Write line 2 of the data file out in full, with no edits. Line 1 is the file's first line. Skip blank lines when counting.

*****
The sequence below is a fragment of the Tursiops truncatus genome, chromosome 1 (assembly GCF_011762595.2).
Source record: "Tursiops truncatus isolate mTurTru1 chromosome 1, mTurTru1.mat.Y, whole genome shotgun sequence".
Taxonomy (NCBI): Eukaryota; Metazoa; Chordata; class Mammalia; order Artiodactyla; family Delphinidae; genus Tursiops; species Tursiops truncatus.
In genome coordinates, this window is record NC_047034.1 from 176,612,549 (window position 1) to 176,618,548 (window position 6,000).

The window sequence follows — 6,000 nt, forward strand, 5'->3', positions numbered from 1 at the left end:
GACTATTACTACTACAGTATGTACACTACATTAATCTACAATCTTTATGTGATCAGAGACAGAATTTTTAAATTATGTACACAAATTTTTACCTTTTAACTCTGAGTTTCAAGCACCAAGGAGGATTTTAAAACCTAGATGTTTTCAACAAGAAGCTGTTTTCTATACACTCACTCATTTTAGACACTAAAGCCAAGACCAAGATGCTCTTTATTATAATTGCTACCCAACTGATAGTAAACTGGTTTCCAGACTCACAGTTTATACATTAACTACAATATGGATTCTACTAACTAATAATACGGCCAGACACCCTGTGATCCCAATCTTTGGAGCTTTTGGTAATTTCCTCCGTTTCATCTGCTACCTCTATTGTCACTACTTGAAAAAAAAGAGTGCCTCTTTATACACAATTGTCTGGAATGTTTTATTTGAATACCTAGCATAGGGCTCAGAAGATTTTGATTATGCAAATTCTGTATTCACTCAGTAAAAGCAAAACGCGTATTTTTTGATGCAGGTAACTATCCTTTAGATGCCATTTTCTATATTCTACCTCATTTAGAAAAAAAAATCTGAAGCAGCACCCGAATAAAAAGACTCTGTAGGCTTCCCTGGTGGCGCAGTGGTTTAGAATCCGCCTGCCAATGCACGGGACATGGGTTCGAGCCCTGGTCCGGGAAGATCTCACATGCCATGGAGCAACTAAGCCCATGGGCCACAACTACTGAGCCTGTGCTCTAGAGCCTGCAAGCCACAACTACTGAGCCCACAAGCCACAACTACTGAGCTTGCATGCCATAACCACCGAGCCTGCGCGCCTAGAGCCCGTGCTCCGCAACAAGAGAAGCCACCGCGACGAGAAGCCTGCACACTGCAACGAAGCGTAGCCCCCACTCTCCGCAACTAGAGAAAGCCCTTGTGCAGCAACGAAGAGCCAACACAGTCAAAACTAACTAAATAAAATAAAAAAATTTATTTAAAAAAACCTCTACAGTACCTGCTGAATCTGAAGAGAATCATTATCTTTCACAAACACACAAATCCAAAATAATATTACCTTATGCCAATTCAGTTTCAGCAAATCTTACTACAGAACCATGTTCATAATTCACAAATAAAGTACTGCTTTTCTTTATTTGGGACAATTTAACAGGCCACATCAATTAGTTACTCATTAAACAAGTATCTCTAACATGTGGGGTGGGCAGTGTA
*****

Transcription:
Source record: "Tursiops truncatus isolate mTurTru1 chromosome 1, mTurTru1.mat.Y, whole genome shotgun sequence".